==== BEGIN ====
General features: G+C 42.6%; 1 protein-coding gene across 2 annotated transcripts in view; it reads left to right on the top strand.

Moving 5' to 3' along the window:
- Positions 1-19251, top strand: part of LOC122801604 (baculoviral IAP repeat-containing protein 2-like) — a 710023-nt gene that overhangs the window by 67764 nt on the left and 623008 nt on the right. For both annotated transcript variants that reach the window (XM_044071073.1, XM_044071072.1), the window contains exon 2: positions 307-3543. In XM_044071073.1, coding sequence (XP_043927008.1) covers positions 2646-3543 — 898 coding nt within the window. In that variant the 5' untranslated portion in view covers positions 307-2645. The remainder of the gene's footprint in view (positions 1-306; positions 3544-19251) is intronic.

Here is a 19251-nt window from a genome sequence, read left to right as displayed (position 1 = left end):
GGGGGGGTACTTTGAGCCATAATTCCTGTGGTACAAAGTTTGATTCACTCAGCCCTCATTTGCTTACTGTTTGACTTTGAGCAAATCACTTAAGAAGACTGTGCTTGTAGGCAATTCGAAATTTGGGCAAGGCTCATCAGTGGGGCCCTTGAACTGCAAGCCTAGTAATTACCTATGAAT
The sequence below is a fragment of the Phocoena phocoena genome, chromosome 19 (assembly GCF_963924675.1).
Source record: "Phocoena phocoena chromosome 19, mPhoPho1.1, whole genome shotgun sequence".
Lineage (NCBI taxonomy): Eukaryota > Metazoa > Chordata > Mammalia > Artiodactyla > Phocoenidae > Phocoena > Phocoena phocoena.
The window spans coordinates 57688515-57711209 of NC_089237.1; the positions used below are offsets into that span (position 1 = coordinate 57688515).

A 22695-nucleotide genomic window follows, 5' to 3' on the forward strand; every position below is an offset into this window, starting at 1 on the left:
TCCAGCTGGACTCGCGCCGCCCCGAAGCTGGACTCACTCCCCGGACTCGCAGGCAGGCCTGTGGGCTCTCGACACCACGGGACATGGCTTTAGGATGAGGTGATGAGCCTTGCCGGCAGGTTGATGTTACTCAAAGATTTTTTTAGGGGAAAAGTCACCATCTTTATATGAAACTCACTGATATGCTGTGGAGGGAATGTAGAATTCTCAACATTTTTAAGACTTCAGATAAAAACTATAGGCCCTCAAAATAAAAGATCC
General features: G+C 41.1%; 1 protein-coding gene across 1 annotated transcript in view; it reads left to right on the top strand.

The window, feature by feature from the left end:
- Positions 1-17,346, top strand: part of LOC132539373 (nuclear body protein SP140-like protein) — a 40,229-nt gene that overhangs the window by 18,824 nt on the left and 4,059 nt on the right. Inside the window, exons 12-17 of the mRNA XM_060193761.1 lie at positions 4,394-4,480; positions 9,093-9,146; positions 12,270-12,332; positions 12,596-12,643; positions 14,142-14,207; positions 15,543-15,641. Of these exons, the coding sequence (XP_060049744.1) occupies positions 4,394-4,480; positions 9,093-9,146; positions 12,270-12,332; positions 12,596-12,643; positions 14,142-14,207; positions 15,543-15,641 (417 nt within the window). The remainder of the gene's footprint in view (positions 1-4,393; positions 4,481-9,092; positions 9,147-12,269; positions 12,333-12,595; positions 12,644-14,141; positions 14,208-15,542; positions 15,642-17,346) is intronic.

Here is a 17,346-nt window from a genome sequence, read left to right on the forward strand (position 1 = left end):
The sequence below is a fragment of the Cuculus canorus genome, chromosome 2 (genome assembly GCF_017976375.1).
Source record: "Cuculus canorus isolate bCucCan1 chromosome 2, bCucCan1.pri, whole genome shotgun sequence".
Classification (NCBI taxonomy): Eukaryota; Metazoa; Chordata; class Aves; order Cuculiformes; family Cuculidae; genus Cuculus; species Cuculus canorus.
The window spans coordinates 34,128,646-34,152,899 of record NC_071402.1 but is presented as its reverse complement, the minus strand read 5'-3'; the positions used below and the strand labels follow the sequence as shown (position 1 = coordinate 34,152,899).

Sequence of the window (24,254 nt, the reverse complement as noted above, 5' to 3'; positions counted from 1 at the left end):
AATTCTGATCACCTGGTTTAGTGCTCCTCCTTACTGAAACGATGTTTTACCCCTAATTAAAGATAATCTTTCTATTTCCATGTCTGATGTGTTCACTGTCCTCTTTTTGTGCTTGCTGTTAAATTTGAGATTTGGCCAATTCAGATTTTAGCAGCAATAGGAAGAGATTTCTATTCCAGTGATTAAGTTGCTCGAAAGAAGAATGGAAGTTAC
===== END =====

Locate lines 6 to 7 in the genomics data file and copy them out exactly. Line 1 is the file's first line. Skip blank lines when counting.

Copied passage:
The sequence below is a fragment of the Phocoena phocoena genome, chromosome 19 (assembly GCF_963924675.1).
Source record: "Phocoena phocoena chromosome 19, mPhoPho1.1, whole genome shotgun sequence".